Low socioeconomic status (SES) is well recognized as an independent risk factor for various adverse health outcomes, such as readmission risk (1–3) and hospital utilization (4). Differences in SES contribute significantly to variations in readmission rates between hospitals (5, 6). Most studies evaluating the role of SES have concentrated on individual-level measures of SES, such as educational level, income inequality (7), employment status, or requirement for financial assistance (2). Unfortunately, such detailed information on SES are rarely captured as part of routine clinical care. This limits their utility in estimating readmission risk or planning interventions for high risk patients for whom such information is often unavailable.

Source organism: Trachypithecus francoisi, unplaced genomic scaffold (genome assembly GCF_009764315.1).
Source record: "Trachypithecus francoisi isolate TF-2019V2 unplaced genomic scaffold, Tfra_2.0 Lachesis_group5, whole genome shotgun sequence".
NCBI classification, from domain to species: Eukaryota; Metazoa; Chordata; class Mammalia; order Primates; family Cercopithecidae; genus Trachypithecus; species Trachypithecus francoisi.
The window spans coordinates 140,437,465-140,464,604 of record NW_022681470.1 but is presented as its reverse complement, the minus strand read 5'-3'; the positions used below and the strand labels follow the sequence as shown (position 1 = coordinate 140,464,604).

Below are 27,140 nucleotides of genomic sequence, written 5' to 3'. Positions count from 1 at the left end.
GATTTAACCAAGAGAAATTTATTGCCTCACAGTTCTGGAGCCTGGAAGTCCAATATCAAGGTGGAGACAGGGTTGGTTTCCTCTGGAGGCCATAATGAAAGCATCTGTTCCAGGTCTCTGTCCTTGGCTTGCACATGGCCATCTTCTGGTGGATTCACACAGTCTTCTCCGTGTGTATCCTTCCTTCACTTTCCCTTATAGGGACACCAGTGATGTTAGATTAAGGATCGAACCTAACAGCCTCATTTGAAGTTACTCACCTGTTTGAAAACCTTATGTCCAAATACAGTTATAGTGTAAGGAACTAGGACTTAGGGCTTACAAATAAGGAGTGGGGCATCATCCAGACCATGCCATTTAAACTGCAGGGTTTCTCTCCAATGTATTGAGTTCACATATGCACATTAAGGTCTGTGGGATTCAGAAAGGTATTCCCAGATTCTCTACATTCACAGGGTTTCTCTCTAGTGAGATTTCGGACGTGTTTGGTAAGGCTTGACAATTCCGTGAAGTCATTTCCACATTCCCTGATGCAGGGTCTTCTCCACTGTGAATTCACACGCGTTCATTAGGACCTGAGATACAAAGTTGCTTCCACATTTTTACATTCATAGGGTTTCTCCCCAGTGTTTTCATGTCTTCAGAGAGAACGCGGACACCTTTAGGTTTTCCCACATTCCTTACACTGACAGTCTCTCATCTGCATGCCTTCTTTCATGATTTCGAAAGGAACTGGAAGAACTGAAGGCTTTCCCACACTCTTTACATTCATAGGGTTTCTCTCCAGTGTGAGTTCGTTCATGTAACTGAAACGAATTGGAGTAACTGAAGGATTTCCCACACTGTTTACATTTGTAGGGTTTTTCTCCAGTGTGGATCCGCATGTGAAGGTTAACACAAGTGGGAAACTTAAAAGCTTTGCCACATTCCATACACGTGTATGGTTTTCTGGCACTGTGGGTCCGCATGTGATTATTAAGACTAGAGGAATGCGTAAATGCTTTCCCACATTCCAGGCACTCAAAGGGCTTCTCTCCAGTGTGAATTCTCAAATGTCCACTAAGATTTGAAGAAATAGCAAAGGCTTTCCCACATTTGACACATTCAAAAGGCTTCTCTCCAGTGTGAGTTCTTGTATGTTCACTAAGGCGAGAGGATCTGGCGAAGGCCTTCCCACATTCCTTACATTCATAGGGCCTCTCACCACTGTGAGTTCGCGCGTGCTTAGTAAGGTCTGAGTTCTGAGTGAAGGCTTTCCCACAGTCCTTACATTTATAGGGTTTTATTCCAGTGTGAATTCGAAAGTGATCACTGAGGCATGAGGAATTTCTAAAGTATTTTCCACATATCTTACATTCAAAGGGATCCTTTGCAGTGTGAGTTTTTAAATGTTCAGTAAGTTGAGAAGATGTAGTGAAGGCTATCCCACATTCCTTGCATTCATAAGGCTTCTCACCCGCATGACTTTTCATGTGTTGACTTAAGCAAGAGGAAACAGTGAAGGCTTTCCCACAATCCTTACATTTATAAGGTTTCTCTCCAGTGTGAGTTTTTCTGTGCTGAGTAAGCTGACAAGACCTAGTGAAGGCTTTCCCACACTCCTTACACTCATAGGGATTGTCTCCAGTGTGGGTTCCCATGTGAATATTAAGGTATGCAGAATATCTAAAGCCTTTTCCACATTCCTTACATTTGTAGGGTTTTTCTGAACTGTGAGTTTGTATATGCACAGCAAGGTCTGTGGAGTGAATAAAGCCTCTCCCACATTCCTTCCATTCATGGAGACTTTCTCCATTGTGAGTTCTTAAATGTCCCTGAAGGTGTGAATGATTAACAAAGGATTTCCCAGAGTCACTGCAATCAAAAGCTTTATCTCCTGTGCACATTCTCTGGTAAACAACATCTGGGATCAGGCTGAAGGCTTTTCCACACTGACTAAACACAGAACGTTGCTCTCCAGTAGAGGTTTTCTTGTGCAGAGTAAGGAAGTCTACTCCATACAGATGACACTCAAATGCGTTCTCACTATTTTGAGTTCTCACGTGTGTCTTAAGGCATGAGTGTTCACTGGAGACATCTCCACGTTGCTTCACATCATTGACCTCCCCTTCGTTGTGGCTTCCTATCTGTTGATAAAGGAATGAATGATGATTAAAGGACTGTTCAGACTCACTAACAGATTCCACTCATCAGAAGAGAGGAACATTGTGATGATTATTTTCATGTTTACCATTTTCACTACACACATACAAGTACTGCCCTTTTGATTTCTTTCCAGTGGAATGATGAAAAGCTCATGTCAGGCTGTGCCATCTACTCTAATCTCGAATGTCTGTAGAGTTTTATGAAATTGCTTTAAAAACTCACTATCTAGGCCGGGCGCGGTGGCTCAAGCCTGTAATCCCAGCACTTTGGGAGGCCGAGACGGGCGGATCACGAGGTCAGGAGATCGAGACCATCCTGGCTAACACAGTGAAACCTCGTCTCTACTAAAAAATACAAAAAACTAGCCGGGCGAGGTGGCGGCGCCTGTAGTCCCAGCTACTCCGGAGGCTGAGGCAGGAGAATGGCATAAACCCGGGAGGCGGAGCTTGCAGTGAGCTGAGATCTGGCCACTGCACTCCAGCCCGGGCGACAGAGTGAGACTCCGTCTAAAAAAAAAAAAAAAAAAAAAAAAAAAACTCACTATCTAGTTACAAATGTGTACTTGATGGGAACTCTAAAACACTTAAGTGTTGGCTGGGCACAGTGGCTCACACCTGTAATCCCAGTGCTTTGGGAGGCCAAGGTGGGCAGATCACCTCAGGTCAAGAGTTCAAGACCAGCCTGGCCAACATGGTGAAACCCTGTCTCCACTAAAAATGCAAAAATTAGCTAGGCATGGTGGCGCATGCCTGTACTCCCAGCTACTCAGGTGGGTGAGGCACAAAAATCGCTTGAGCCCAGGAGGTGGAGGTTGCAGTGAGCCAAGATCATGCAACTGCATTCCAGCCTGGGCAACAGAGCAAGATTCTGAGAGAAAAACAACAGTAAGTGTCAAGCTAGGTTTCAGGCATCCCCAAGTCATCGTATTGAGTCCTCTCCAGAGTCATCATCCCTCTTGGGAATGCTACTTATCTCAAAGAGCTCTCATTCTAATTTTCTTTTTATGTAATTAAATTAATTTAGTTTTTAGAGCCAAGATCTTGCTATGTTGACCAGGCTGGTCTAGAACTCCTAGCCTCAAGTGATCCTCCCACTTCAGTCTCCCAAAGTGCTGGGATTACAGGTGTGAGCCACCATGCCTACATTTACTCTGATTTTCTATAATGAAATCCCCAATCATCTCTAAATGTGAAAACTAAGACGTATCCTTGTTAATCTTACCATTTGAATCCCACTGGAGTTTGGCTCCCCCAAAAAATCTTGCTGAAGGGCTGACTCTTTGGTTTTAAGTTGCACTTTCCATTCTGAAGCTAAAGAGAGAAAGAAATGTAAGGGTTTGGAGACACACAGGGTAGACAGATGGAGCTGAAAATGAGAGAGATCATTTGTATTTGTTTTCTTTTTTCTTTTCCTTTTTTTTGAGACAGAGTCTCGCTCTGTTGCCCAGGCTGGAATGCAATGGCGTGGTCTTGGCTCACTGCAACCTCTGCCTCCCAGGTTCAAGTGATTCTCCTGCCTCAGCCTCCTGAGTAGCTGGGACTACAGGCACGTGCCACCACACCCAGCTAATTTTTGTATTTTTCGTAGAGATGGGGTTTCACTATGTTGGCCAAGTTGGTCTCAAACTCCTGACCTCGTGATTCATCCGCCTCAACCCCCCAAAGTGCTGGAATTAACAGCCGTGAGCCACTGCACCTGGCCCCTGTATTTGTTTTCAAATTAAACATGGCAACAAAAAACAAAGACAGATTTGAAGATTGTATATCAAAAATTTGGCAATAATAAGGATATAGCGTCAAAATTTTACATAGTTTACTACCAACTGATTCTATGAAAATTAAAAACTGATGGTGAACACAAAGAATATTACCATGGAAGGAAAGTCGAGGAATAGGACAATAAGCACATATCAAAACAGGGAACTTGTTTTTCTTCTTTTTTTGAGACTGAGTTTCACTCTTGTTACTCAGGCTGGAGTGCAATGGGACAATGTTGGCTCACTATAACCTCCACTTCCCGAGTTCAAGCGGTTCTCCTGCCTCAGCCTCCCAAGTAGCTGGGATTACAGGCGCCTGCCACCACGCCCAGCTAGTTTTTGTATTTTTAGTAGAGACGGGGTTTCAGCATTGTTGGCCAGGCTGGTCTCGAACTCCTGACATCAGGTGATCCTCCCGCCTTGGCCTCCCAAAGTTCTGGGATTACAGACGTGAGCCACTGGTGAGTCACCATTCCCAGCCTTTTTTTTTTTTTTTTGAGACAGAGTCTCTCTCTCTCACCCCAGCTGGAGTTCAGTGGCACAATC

Health is determined by a complex interaction between individual characteristics, lifestyle, and the physical, social, and economic environment (8). The interaction of a person’s health with the health system and the community is also well documented in Wagner’s chronic care model (9). The aging population and high prevalence of chronic diseases in many countries had resulted in rapidly escalating demand for hospital services. There is increasing acceptance that adopting a population health approach that promotes healthy communities beyond the hospital setting is an essential component of the new paradigm (10). Some preliminary work on area-level or neighborhood SES measures suggest that these are sensitive indicators that can be used to estimate the SES effect on individual’s risk of hospital utilization (11, 12). Housing as an important social determinant of health is well acknowledged (13, 14). Disadvantaged housing condition is associated with poor health including a higher prevalence of infectious diseases, injuries, and chronic diseases (13). Poor housing conditions, such as poor sanitation, crowding, poor indoor air quality, and inadequate ventilation, contribute to communicable diseases, chronic diseases, injuries, and poor health outcomes. It is also closely related to low SES and social instability which by itself predisposes to malnutrition, lack of access to affordable health care, and poor health (15).